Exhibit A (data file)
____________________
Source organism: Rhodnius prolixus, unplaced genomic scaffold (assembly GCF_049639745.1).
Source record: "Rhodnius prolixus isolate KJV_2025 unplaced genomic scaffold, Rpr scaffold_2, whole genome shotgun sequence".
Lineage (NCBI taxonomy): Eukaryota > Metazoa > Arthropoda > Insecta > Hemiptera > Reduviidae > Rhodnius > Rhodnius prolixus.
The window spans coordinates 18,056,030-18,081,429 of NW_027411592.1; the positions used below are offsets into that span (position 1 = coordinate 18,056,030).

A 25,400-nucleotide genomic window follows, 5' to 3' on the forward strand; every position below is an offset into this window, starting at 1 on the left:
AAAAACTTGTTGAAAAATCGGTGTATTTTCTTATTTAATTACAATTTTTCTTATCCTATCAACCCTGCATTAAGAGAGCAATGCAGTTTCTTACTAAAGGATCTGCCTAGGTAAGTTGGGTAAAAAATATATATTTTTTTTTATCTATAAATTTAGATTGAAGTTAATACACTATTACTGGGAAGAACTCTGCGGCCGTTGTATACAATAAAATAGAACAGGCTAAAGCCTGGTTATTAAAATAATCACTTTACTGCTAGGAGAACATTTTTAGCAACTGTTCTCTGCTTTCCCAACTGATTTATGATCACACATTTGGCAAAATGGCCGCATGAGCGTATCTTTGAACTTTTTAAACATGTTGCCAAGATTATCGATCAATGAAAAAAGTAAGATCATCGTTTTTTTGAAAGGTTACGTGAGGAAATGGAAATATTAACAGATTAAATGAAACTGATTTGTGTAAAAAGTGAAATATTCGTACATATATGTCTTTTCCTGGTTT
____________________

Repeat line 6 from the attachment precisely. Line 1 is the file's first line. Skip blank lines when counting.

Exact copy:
AAAAACTTGTTGAAAAATCGGTGTATTTTCTTATTTAATTACAATTTTTCTTATCCTATCAACCCTGCATTAAGAGAGCAATGCAGTTTCTTACTAAAGGATCTGCCTAGGTAAGTTGGGTAAAAAATATATATTTTTTTTTATCTATAAATTTAGATTGAAGTTAATACACTATTACTGGGAAGAACTCTGCGGCCGTTGTATACAATAAAATAGAACAGGCTAAAGCCTGGTTATTAAAATAATCACTTTACTGCTAGGAGAACATTTTTAGCAACTGTTCTCTGCTTTCCCAACTGATTTATGATCACACATTTGGCAAAATGGCCGCATGAGCGTATCTTTGAACTTTTTAAACATGTTGCCAAGATTATCGATCAATGAAAAAAGTAAGATCATCGTTTTTTTGAAAGGTTACGTGAGGAAATGGAAATATTAACAGATTAAATGAAACTGATTTGTGTAAAAAGTGAAATATTCGTACATATATGTCTTTTCCTGGTTT